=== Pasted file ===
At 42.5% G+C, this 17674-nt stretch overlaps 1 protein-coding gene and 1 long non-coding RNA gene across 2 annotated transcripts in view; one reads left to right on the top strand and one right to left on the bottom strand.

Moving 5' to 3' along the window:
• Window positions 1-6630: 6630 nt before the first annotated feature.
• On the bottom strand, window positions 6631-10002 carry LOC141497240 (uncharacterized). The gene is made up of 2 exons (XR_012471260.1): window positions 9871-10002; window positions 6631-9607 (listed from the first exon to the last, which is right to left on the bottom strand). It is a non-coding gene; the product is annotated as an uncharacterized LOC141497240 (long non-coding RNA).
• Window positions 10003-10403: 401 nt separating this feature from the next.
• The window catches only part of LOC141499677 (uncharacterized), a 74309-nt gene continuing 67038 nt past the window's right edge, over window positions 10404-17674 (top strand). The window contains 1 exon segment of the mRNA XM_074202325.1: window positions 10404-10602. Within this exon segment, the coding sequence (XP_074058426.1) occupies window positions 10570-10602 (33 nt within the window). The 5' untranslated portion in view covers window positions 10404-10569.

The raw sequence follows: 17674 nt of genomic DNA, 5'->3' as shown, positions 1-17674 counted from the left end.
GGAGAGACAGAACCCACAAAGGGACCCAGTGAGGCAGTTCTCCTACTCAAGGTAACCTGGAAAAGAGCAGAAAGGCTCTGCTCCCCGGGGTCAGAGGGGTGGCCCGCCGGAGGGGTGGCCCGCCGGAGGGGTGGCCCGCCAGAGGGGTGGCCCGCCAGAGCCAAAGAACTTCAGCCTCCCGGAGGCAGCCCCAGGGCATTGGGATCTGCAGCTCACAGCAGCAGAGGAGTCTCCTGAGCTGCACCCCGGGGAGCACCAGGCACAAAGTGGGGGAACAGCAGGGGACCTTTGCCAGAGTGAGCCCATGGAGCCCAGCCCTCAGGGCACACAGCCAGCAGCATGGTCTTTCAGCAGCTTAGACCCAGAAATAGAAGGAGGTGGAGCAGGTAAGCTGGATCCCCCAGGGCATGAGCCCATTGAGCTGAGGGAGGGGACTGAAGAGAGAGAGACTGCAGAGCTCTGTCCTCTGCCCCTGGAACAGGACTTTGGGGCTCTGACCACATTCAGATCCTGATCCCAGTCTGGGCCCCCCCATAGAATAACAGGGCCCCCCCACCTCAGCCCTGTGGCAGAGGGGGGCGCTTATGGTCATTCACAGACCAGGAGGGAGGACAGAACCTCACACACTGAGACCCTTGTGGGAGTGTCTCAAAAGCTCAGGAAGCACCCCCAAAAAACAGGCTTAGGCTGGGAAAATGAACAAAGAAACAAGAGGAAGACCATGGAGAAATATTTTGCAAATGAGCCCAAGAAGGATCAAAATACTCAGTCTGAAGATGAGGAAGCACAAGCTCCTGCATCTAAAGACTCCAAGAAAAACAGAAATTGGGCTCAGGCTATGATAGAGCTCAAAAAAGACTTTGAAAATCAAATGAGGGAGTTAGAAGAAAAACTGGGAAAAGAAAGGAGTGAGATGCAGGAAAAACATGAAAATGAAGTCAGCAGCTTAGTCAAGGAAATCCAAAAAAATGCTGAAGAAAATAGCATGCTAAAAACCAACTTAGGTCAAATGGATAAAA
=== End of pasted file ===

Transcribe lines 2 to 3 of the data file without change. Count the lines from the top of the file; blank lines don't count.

Moving 5' to 3' along the window:
• Window positions 1-6630: 6630 nt before the first annotated feature.